Monday, June 25, 2012

Back to Basics: Chicken Stock

Chicken Stock


This post is unusual in that it's not a finished dish, it's an ingredient.

It occurred to me the other day that one Crazy Foodie Stunts quality I failed to note in my braised chicken recipe I profiled this past April was the use of homemade chicken stock. It wasn't a conscious decision because making my own stock has become so common, I completely forgot about it. The last time I bought chicken stock at the store was better than two years ago yet I use it all the time.

In speaking to other food blogger friends in the past couple of months, I've discovered that many are intimidated by chicken stock, as I've seen it on several "foodie bucket lists" but it's very easy to make. All it takes is time.

Chicken stock is comprised of standard mirepoix ingredients simmered with chicken bones over the course of several hours. It serves as the base for many soups and sauces, so it is very versatile. When they're on sale, I buy whole chickens and cook them and then save the carcass and freeze it. Now that the summer grilling season is upon us, might I suggest a beer can chicken? I like them for backyard barbecues because there's lots of jokes to be had with a can of beer up the chicken's backside or during cooler weather, roasting is always a possibility. Or you can break the chicken down into usable parts before cooking. This is a great way to use parts of the chicken many home cooks would discard.

I used the last of my remaining chicken stock for the risotto I published earlier, so the timing was right to demonstrate it here.

The Challenge

Making an ingredient that is often taken for granted and can easily be bought at any local supermarket at home.

The Source

I use a recipe from allrecipes.com as a starting point but have adapted it over time. Ingredients in italics are either substitutions or additions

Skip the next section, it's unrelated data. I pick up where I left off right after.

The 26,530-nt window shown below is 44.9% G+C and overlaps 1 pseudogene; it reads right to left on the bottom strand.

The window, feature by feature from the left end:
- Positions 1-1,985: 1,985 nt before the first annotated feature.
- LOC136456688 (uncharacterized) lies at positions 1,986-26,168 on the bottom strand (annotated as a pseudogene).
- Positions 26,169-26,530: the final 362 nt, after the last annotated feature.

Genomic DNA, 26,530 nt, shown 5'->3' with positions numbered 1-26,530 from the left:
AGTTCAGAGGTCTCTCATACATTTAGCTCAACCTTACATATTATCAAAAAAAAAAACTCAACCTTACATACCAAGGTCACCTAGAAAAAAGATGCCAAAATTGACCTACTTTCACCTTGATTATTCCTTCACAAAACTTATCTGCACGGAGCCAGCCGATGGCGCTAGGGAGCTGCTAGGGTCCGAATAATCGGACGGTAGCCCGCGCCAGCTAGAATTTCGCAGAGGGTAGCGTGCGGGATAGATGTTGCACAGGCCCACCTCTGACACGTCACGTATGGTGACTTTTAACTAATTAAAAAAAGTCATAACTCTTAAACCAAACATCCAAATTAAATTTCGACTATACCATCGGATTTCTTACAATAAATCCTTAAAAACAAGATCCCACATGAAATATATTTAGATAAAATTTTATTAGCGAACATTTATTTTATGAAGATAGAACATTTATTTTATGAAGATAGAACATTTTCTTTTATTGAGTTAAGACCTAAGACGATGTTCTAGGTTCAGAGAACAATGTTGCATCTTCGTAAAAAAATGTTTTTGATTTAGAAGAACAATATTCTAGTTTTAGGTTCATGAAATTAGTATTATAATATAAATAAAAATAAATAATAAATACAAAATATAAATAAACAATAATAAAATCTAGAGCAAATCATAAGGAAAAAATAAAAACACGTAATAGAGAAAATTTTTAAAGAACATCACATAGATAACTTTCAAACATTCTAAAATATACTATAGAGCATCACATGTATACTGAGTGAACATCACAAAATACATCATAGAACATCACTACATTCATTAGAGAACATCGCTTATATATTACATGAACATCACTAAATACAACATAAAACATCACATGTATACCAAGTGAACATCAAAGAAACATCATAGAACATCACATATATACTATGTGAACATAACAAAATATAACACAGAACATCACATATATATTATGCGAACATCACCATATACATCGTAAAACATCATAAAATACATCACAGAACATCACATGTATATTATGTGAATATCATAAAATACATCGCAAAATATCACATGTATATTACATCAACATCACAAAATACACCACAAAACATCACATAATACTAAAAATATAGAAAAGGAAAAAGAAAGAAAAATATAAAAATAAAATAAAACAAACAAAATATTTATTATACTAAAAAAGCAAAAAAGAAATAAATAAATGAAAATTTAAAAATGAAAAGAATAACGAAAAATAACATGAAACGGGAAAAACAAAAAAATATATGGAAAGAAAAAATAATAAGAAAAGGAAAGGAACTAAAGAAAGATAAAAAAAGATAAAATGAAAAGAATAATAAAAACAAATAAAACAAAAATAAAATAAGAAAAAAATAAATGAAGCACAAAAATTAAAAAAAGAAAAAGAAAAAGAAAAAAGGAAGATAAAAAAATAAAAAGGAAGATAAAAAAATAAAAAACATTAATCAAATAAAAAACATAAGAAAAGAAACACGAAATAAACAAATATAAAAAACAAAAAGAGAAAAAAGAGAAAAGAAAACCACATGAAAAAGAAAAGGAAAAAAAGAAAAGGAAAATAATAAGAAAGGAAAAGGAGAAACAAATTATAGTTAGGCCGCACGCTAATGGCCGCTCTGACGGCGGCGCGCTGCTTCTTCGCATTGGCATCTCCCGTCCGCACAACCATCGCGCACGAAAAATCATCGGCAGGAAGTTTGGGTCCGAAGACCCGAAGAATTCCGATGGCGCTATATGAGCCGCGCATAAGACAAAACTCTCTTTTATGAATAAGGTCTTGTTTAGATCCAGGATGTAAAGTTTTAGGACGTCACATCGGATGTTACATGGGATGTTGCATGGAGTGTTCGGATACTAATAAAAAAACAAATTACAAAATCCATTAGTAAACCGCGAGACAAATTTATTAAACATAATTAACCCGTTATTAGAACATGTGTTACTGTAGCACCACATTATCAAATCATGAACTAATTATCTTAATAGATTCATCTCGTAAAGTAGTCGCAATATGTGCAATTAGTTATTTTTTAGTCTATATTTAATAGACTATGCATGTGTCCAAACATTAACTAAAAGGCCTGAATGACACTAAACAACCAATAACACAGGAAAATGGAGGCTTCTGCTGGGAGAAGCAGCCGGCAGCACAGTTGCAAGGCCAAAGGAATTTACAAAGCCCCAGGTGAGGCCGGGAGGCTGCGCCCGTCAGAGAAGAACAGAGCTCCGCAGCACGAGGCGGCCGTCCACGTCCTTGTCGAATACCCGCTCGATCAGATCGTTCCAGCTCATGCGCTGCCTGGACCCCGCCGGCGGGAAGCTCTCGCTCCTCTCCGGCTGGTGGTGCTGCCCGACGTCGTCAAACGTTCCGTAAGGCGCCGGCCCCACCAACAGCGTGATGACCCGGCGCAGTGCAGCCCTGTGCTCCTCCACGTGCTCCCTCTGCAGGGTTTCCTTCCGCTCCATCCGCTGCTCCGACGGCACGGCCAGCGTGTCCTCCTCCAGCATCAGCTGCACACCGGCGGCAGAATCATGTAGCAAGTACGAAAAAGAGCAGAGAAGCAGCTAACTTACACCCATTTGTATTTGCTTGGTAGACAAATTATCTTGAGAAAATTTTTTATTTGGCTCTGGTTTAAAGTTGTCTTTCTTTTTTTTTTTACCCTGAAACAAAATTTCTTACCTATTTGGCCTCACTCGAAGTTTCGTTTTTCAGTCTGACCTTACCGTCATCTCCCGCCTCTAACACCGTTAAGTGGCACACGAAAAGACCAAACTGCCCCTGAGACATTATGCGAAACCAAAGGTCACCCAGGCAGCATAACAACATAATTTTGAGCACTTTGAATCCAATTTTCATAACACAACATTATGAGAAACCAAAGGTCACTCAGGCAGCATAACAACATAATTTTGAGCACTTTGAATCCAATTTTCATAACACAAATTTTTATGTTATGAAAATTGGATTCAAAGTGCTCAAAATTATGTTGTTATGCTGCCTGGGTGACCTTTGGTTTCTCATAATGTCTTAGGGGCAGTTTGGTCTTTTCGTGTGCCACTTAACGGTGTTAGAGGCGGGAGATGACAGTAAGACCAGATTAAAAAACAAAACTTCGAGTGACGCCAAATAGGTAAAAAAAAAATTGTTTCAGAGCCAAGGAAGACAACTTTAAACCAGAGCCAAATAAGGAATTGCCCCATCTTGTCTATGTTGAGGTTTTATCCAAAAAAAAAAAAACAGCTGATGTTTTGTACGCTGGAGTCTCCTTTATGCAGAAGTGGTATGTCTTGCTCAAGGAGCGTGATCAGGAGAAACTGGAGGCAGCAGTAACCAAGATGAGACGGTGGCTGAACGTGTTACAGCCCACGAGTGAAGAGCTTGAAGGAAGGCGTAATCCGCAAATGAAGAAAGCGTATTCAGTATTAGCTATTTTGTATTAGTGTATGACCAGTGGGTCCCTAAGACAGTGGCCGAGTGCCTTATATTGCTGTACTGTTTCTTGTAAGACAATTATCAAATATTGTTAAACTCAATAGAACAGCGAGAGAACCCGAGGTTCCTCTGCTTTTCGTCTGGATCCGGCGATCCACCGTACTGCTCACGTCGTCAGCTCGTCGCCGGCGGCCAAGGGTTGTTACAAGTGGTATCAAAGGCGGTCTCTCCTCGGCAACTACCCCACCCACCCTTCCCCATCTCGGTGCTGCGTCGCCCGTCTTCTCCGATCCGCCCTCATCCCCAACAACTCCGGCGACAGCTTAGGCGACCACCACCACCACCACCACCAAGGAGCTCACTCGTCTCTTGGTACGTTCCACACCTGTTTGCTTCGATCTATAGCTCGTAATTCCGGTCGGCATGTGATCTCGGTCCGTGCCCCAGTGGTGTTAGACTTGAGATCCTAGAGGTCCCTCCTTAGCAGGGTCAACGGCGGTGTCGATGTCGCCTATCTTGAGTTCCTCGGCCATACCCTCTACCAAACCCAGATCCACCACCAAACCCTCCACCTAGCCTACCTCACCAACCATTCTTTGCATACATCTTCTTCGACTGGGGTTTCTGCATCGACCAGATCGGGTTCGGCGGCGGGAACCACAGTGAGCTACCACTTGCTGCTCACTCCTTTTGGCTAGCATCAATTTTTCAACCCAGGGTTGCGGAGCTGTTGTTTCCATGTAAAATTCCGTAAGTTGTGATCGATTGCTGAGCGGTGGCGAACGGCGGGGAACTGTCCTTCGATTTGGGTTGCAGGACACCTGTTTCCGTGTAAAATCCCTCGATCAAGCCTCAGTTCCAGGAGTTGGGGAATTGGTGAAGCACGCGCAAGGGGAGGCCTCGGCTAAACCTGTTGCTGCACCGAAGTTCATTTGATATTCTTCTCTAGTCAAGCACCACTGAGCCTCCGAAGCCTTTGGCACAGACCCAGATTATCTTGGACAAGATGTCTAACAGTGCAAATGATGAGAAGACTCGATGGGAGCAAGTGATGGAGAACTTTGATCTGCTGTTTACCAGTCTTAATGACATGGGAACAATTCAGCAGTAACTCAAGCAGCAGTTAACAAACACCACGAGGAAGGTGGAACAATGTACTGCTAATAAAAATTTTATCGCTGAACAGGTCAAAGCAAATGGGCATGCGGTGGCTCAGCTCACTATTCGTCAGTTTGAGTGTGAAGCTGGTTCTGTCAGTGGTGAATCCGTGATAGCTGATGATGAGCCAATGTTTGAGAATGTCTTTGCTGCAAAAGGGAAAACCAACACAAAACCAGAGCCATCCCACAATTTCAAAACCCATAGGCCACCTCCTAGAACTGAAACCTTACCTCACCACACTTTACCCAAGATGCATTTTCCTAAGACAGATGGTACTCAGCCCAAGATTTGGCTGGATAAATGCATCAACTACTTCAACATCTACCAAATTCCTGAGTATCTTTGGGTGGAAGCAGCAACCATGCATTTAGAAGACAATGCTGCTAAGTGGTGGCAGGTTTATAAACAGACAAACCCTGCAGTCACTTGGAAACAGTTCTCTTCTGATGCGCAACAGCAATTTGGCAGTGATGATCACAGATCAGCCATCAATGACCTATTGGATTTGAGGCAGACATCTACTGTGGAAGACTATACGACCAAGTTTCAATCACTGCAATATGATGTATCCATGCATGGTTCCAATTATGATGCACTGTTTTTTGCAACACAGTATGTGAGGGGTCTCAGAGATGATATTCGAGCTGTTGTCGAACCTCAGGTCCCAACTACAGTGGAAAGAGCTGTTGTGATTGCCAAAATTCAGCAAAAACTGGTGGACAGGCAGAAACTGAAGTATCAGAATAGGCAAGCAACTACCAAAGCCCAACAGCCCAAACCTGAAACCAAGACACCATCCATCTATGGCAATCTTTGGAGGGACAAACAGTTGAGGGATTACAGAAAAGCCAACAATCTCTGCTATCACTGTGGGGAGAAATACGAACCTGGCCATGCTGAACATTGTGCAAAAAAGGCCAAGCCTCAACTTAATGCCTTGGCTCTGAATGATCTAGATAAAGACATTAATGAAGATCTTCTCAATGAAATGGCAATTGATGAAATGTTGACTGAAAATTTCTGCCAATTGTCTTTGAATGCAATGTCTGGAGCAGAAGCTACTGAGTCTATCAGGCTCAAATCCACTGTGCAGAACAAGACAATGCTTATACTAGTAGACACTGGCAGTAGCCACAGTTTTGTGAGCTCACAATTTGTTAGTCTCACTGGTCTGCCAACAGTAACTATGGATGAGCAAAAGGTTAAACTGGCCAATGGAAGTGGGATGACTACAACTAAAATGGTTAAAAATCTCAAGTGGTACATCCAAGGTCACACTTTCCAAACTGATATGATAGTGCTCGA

Ingredients

2 1/2 pounds chicken bones 1 to 2 leftover chicken carcasses (with giblets, if available)
1/4 cup olive oil
2 red onions, coarsely sliced
1 stalk celery cut into 1-inch lengths
2 carrots, diced 4 baby carrots
8 cups water, or as needed
1 head garlic, halved
1/2 teaspoon dried thyme 2-3 sprigs fresh thyme
1/2 teaspoon dried parsley 1 bunch fresh parsley stems*
1/2 teaspoon dried basil 1-2 fresh basil leaves
4 teaspoons kosher salt**
1 tablespoon cracked black peppercorns
1 bay leaf

Method

1. Preheat the oven to 450 degrees F (220 degrees C). Arrange the chicken bones on a baking sheet. Roast for about 45 minutes in the preheated oven, or until well browned.***

2. Heat the olive oil in a stock pot over medium heat. Add the onions, celery and carrots; cook and stir until browned. If they scorch, just add a bit of water and scrape up all the bits.


3. Add the roasted chicken bones to the pot, and fill with enough water to cover the bones by 2 inches. Bring to a boil, and add the garlic, thyme, parsley, basil, salt, and pepper. Reduce heat to low, and simmer uncovered for 2 hours or more. Add more water if needed.


4. Strain out all of the solids from the broth, drain off the fat, and refrigerate overnight. You can also remove the fat after it has chilled. The stock will be thick. Use full strength for soups and gravies, or dilute with water for a milder flavor.

Skimming the coagulated fat from the top after refrigeration

NOTES: